There is no easy way from earth to the stars. – Seneca
In what on the surface might be mistaken as another cloud of so much New Age psychobabble (quoting an ancient Stoic doesn’t help my case), “Seneca Sutra” is an experiment in combining Western Indian and Eastern Indian elements in the same painting. I decided that I would accept, as the outcome, the process rather than the product, and did I ever. I pretty much had to.
The Native American subject of this painting is Cornplanter, the great and powerful Seneca war chief. The Western Door, as the Seneca were called, was responsible for Haudenosaunee (Iroquois League) dealings with Ohio and beyond, and they were badder than the whole rest of the League combined. They once tracked down and exterminated the entire Erie Indian tribe because the Eries had abetted fugitives from Seneca law. There are no Erie Indians today. Other Great Lakes tribes like the Sauk, Fox and Potawatomie the Seneca bulldozed further West, and this too included the Lakota, who remained friends with and bought guns from the French in the East, while acquiring horses from the Pawnee and the Spanish to the West, and became the formidable mounted warriors that they were. The Seneca also had the audacity to sell Ohio, which was Shawnee land, to the US government. It was not theirs to sell, but the Western Door swung both ways then, and it hit lots of people on the ass on their way out. As they knew, you’re either on Turtle Island or you’re not.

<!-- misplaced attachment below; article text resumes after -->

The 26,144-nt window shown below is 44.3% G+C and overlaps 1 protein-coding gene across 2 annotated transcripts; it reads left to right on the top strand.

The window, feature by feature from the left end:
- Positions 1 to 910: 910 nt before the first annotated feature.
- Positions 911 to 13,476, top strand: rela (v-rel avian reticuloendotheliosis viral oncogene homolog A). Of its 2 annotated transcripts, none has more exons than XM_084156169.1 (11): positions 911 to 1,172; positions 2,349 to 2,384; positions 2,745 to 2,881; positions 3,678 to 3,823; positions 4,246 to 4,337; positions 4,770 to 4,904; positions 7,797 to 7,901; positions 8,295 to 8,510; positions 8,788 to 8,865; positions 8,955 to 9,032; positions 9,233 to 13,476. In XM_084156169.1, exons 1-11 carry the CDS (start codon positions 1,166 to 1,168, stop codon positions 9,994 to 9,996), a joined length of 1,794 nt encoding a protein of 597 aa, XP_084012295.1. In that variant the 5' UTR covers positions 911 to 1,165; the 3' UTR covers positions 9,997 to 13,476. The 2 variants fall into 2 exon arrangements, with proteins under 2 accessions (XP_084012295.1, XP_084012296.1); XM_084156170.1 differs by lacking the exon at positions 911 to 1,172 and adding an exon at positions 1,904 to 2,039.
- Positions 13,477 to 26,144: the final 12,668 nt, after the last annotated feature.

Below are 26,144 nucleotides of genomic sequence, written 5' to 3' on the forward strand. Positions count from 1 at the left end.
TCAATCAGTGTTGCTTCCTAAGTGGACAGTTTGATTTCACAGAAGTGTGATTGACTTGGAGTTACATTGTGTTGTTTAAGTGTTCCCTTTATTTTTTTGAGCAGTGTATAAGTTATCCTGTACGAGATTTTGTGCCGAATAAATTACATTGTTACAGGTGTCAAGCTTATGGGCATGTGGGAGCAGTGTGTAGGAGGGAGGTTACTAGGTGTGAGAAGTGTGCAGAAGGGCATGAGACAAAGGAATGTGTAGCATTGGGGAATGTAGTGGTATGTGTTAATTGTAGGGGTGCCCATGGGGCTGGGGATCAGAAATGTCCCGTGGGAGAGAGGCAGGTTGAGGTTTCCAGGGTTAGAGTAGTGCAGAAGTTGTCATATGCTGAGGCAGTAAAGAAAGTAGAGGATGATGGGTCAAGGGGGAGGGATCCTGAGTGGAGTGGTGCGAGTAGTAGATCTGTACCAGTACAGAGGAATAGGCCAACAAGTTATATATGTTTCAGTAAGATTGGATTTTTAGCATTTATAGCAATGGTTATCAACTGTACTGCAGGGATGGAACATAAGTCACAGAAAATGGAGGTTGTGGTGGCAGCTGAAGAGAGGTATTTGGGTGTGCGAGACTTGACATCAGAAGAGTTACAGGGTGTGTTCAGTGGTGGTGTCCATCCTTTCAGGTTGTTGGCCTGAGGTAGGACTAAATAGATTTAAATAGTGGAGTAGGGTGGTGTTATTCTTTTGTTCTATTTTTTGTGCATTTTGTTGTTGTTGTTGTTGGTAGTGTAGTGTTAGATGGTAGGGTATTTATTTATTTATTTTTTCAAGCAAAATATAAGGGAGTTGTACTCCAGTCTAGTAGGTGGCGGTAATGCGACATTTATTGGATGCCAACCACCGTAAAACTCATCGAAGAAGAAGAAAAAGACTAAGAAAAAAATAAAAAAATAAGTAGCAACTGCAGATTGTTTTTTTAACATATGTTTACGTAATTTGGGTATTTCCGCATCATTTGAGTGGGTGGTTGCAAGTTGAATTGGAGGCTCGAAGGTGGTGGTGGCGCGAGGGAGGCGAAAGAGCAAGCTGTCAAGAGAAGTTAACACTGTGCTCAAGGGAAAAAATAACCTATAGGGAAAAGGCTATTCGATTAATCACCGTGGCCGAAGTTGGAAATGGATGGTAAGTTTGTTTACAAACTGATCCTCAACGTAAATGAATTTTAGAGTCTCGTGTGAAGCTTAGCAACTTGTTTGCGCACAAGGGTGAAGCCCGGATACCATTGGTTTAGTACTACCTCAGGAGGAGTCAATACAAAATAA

In this painting, I use Himalayan mural colors, with flames of war doubling as flames of dharma, behind the warrior chief Cornplanter. His feathers are the colors of prayer flags.
Cornplanter rests in a cemetery that was moved from the Allegheny River valley to higher ground when the valley was flooded to create Kinzua Reservoir. He has an imposing monument, but all around him lie hundreds of Senecas with gravestones that read “Unknown”.